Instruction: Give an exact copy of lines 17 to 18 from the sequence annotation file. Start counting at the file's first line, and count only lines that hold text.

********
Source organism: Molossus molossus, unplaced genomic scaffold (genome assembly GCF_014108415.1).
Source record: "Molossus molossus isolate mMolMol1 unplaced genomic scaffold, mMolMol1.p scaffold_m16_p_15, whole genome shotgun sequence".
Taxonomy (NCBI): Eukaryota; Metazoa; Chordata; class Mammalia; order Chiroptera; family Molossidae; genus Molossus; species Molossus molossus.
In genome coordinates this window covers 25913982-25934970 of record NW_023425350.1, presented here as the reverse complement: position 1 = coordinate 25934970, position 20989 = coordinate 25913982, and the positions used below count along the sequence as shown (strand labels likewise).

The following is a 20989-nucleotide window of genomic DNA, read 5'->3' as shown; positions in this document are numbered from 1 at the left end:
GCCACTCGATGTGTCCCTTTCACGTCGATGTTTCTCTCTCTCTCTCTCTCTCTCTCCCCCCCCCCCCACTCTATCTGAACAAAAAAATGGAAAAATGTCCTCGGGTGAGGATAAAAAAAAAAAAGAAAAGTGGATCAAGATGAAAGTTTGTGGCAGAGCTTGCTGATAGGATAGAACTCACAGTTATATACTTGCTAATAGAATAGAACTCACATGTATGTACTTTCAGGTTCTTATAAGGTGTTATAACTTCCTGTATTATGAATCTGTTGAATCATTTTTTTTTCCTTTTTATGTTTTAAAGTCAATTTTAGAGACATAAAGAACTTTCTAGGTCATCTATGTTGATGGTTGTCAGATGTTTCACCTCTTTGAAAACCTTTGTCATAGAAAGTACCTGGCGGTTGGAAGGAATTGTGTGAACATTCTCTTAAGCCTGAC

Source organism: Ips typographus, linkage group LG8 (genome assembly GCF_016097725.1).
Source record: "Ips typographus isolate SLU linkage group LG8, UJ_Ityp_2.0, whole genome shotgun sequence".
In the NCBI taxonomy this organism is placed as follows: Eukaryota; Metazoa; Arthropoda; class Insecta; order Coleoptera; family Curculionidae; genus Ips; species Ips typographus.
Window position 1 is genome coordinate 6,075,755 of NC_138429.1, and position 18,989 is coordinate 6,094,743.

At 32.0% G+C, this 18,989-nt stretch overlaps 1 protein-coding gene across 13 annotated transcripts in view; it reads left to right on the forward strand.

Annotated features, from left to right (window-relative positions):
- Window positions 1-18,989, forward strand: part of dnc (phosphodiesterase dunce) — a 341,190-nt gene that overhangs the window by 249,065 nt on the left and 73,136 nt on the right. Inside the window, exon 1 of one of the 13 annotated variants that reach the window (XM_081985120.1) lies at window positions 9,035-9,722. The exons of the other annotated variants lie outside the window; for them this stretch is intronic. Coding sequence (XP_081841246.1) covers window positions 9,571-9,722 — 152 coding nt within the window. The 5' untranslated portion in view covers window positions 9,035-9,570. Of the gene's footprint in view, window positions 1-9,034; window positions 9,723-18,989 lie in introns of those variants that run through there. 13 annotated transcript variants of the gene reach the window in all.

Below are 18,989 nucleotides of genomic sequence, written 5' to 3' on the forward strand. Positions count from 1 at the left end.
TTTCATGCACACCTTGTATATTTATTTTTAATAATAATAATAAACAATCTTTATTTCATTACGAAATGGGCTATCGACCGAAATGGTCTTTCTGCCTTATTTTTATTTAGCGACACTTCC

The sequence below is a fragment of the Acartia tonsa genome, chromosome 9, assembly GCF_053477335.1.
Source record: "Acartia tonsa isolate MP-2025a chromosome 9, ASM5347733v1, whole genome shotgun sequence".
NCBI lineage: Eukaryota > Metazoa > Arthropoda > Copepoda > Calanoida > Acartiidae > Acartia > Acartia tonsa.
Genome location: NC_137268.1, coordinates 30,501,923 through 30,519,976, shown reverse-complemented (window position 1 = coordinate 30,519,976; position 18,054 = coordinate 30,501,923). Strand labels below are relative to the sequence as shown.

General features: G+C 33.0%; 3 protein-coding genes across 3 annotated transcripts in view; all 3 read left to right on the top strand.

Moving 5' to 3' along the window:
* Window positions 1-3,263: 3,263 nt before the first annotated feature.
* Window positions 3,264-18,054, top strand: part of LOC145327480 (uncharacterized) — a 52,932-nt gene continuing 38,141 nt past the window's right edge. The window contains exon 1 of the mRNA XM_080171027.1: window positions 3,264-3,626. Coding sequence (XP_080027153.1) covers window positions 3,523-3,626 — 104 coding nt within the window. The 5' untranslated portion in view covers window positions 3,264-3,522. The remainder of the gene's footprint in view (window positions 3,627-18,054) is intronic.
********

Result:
Source record: "Acartia tonsa isolate MP-2025a chromosome 9, ASM5347733v1, whole genome shotgun sequence".
NCBI lineage: Eukaryota > Metazoa > Arthropoda > Copepoda > Calanoida > Acartiidae > Acartia > Acartia tonsa.